If you’re already a fan of Camden’s beers this is good for you. With the cash injection they can make more of their beer in the UK (they were over capacity and brewing some in Belgium before the acquisition). They will also have access to the ABInBev distribution agreements and tied estate that will open thousands of doors overnight.

Jasper is still in control and they have the same brewing team so there is no reason to expect a drop in quality or the extend of experimental brews being produced. If anything, they can be expected to increase as they gain access to equipment and expertise.

 

LONG VIEW – Bad for drinkers

If we fast forward 10 years the beer landscape will almost certainly be in better shape than it was 10 years ago when bland beers ruled the taps but the same problems will exist.

While I think there will be decent, flavourful beer in most bars for a market to remain dynamic it must have constant change, challenge and innovation, something that little brewers are far better at than big brewers will ever be.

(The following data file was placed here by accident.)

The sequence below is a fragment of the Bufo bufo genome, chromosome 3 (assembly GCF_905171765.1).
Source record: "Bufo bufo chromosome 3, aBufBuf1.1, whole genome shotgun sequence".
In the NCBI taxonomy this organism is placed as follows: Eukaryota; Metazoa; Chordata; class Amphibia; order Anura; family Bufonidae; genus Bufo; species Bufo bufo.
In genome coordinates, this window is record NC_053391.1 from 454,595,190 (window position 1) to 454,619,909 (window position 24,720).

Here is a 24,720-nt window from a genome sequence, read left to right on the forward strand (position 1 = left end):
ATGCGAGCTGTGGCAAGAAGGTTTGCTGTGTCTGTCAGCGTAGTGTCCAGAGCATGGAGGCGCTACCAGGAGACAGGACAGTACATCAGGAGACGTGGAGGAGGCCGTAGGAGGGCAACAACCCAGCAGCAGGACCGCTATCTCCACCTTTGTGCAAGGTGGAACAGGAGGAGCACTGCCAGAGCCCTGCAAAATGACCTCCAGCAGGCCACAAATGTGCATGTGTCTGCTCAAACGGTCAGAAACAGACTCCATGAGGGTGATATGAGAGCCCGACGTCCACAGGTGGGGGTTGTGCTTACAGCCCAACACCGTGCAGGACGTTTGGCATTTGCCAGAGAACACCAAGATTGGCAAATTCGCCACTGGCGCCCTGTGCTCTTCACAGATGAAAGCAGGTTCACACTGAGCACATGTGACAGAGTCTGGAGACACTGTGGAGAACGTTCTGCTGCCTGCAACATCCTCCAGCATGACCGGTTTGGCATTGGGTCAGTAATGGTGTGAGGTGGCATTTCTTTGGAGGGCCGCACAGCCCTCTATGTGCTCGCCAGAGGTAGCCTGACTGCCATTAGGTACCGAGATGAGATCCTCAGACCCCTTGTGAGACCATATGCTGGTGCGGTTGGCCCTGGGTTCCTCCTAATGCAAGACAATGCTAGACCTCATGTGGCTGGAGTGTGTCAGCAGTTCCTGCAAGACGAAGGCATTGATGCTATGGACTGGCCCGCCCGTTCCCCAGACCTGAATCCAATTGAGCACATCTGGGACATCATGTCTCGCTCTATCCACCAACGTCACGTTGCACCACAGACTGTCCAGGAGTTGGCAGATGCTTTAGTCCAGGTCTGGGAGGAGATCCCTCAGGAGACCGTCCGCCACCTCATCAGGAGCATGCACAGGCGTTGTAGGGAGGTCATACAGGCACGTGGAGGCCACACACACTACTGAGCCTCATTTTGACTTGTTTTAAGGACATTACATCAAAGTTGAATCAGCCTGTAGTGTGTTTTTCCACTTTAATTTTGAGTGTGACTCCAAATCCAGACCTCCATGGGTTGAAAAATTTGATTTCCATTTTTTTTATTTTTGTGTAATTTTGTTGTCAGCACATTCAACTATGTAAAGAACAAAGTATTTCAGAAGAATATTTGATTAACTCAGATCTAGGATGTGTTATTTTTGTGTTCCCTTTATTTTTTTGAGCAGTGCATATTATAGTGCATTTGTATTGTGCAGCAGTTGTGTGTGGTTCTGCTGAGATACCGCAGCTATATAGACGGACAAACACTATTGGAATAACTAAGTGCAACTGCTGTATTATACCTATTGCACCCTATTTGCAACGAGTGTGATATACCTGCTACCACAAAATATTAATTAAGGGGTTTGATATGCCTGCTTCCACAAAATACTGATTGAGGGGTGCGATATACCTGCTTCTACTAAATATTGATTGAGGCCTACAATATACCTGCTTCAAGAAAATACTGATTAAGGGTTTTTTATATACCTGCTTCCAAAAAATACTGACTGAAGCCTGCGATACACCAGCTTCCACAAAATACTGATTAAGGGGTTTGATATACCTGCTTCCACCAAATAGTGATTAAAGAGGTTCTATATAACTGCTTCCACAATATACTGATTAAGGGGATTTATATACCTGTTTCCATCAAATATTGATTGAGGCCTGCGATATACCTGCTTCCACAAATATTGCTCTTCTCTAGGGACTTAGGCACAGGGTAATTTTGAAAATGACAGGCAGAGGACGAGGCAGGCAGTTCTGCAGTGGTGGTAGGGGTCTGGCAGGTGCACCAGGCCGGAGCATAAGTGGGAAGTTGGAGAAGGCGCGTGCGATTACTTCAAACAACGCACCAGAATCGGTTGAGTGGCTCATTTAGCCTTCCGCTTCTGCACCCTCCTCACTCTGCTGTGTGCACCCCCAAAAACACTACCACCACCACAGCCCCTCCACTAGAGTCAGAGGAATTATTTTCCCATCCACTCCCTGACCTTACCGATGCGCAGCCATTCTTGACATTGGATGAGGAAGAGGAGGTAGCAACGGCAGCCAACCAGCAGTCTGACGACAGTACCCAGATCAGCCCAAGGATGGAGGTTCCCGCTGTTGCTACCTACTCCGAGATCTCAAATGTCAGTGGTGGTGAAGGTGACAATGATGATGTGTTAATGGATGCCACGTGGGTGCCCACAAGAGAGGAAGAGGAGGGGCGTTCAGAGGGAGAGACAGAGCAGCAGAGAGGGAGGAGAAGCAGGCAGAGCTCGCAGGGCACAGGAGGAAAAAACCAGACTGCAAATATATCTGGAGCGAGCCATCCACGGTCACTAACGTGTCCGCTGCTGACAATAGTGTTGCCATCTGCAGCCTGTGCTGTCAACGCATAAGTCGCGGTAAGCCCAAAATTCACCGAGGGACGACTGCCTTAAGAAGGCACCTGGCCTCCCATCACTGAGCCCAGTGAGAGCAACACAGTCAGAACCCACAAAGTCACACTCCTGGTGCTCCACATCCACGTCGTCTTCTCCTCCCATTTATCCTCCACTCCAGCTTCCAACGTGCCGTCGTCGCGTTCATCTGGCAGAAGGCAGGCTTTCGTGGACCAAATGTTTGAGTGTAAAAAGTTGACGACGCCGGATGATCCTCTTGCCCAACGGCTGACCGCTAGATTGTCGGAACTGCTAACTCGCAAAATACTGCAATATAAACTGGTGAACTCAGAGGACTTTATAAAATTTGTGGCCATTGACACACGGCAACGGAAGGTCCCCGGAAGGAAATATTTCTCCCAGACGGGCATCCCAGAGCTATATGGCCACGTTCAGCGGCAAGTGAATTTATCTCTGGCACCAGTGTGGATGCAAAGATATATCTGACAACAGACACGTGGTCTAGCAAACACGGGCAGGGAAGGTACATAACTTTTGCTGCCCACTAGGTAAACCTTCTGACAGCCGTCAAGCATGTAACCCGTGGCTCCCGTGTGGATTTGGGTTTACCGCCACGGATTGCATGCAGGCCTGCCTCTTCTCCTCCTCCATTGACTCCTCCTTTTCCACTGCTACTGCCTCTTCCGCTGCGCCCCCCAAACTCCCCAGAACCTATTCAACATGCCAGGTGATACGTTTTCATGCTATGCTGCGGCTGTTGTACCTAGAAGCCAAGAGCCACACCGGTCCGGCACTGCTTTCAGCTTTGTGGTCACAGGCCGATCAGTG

The AB InBev future of craft beer:

They acquire some great brewers both sides of the Atlantic and leave them alone while they continue to deliver double or triple figure growth year on year. As this slows down we will see the old systems of control coming into play, these include huge listing fees, ownership of distribution networks and technical agreements that prevent other brands sitting on a bar.

It may sounds great that when you walk into a large venue you will see Camden Town or Elysian on the bar alongside Stella or Budweiser but it is worth remembering that in the owned craft brands becoming part of AB InBev they will be used to block out new entrants and feed back into the system that led us to the world of generic flavourless beers separated only by branding.

 

To summarise, it will become increasingly hard for new beers and brewers to get on the bar and as such no new Camden Town, Meantime, Elysian, 10 Barrel, Lagunitas or Goose Island breweries will be able challenge what is or isn’t good beer and that leads to a less exciting time for beer drinkers.

 

 

 

 

 

The Camden Town Press Release:

http://www.camdentownbrewery.com/partnership-ab-inbev/

*Image from this release

 

Papa Del’s Event – 26/11/2015

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This talk was focussed around one of Papa’s large, sharing tables that are made from doors over 700 years old! It was great fun having a beer that is dominated by each of the three keys ingredients (Frontier – Malt, Chimay – Yeast, Sierra – Hop).